Senator John Cornyn (R-TX), speaking about the Senate Sentencing Reform and Corrections Act (S. 2123), as quoted in The Washington Examiner, on April 28, 2016.


We gave Senator Cornyn’s statement ZERO BARS because it is TRUE. While the Senate reform bill would make some federal prisoners eligible for shorter sentences, the bill does not mandate or guarantee early release for anyone.

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 Sen. Tim Kaine  
Kaine’s record on criminal justice issues 
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“We still have an embarrassingly high number of people in prison compared to other countries.”  

Senator Tim Kaine (D-VA), talking about sentencing reform during a sit-down with black leaders in Lynchburg, Virginia, on April 9, 2015.


We gave Senator Kaine’s statement ZERO BARS because it is TRUE. “The U.S. does, in fact, have the largest prison population and the second-highest incarceration rate in the world.” 

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 “Richmond’s success in reducing violent crime was built in part on Project Exile. Project Exile is based on a strong working relationship among federal, state, and local law enforcement officials to maximize the punishment of criminals who commit crimes with guns.” 

Lieutenant Governor Tim Kaine (D-VA) on his 2005 gubernatorial campaign site

We gave Senator Kaine’s statement TWO BARS because the JURY’S OUT. Research shows that Richmond’s violent crime decline was caused by many factors other than the use of mandatory minimum sentences. However, Senator Kaine may be correct that Project Exile was “in part” responsible for part of that decline because researchers can not demonstrate that it played no role at all.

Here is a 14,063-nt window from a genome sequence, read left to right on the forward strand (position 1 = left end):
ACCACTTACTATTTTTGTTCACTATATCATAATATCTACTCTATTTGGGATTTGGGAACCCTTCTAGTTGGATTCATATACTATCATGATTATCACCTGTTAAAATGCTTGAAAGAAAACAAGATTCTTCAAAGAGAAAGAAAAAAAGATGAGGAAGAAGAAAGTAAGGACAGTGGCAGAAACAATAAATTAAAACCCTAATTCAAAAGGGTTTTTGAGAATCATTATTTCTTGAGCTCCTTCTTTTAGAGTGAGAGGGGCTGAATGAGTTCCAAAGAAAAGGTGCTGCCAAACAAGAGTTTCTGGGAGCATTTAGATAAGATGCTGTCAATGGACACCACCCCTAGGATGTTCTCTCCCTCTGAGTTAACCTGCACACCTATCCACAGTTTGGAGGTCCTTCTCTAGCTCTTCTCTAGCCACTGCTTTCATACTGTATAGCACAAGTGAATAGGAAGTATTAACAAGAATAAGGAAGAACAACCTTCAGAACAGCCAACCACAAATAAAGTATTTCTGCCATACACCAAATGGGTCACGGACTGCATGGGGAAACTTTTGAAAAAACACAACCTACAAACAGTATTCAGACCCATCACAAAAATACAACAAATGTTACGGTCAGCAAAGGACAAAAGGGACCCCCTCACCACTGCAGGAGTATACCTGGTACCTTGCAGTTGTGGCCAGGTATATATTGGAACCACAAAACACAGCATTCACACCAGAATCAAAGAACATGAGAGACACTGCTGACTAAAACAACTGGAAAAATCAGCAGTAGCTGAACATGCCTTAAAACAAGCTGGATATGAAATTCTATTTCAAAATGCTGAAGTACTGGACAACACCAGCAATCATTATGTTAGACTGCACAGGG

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 Gov. Chris Christie
  Christie’s record on criminal justice issues 
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He’s going past the normal pardon process and just letting these folks out.”

Governor and presidential candidate Chris Christie on November 2, 2015, criticizing President Obama for the U.S. Sentencing Commission’s “drugs minus two” changes to the federal sentencing guidelines after 6,000 federal prisoners were released on November 1, 2015.

 

 

Busted! We gave Governor Christie’s statement FOUR BARS because it is FALSE. Although its members are appointed by the President, the U.S. Sentencing Commission is an independent, nonpartisan agency of the judicial branch, and it has been responsible for setting and revising federal sentencing guidelines since 1987. Its 2014 decisions to reduce federal drug sentencing guidelines and apply those changes retroactively to make 46,000 prisoners eligible for sentence reductions had nothing to do with President Obama or the pardon power, and they did not “just [let] these folks out.”